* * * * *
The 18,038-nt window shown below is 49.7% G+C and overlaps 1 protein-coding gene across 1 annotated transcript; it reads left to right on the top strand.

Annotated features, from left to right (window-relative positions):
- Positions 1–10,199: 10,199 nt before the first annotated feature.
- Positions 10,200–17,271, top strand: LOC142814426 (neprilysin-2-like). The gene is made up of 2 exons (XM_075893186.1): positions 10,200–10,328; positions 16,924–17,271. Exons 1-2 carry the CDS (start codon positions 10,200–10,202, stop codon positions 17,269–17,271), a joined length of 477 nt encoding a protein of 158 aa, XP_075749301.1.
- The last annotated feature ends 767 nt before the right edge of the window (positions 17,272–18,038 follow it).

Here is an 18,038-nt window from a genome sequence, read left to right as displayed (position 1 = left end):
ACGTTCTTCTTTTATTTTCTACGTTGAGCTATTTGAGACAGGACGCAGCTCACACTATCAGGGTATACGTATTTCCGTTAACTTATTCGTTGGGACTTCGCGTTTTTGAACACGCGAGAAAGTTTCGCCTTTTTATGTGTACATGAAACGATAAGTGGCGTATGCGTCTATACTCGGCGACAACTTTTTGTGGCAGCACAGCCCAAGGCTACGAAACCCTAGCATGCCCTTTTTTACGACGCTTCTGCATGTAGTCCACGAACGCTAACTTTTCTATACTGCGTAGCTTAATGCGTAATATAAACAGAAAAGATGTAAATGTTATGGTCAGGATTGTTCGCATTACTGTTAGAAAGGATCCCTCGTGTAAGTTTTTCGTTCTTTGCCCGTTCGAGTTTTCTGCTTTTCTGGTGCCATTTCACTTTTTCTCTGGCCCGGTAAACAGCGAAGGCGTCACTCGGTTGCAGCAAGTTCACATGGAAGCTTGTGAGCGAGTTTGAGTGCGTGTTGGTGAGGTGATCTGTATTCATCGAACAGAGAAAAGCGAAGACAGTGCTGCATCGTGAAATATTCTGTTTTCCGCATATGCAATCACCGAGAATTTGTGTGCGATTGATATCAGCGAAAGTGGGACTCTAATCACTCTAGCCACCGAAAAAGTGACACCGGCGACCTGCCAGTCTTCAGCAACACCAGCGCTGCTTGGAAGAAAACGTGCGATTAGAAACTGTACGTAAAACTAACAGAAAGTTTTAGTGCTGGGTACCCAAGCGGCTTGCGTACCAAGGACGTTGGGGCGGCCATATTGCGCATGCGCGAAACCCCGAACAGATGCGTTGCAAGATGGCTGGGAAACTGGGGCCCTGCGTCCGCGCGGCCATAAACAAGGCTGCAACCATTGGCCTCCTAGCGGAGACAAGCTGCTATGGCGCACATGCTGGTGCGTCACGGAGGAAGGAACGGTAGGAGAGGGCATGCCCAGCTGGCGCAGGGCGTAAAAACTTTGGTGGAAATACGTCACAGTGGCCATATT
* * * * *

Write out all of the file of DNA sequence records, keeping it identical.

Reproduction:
The 18,038-nt window shown below is 49.7% G+C and overlaps 1 protein-coding gene across 1 annotated transcript; it reads left to right on the top strand.

Annotated features, from left to right (window-relative positions):
- Positions 1–10,199: 10,199 nt before the first annotated feature.
- Positions 10,200–17,271, top strand: LOC142814426 (neprilysin-2-like). The gene is made up of 2 exons (XM_075893186.1): positions 10,200–10,328; positions 16,924–17,271. Exons 1-2 carry the CDS (start codon positions 10,200–10,202, stop codon positions 17,269–17,271), a joined length of 477 nt encoding a protein of 158 aa, XP_075749301.1.
- The last annotated feature ends 767 nt before the right edge of the window (positions 17,272–18,038 follow it).

Here is an 18,038-nt window from a genome sequence, read left to right as displayed (position 1 = left end):
ACGTTCTTCTTTTATTTTCTACGTTGAGCTATTTGAGACAGGACGCAGCTCACACTATCAGGGTATACGTATTTCCGTTAACTTATTCGTTGGGACTTCGCGTTTTTGAACACGCGAGAAAGTTTCGCCTTTTTATGTGTACATGAAACGATAAGTGGCGTATGCGTCTATACTCGGCGACAACTTTTTGTGGCAGCACAGCCCAAGGCTACGAAACCCTAGCATGCCCTTTTTTACGACGCTTCTGCATGTAGTCCACGAACGCTAACTTTTCTATACTGCGTAGCTTAATGCGTAATATAAACAGAAAAGATGTAAATGTTATGGTCAGGATTGTTCGCATTACTGTTAGAAAGGATCCCTCGTGTAAGTTTTTCGTTCTTTGCCCGTTCGAGTTTTCTGCTTTTCTGGTGCCATTTCACTTTTTCTCTGGCCCGGTAAACAGCGAAGGCGTCACTCGGTTGCAGCAAGTTCACATGGAAGCTTGTGAGCGAGTTTGAGTGCGTGTTGGTGAGGTGATCTGTATTCATCGAACAGAGAAAAGCGAAGACAGTGCTGCATCGTGAAATATTCTGTTTTCCGCATATGCAATCACCGAGAATTTGTGTGCGATTGATATCAGCGAAAGTGGGACTCTAATCACTCTAGCCACCGAAAAAGTGACACCGGCGACCTGCCAGTCTTCAGCAACACCAGCGCTGCTTGGAAGAAAACGTGCGATTAGAAACTGTACGTAAAACTAACAGAAAGTTTTAGTGCTGGGTACCCAAGCGGCTTGCGTACCAAGGACGTTGGGGCGGCCATATTGCGCATGCGCGAAACCCCGAACAGATGCGTTGCAAGATGGCTGGGAAACTGGGGCCCTGCGTCCGCGCGGCCATAAACAAGGCTGCAACCATTGGCCTCCTAGCGGAGACAAGCTGCTATGGCGCACATGCTGGTGCGTCACGGAGGAAGGAACGGTAGGAGAGGGCATGCCCAGCTGGCGCAGGGCGTAAAAACTTTGGTGGAAATACGTCACAGTGGCCATATT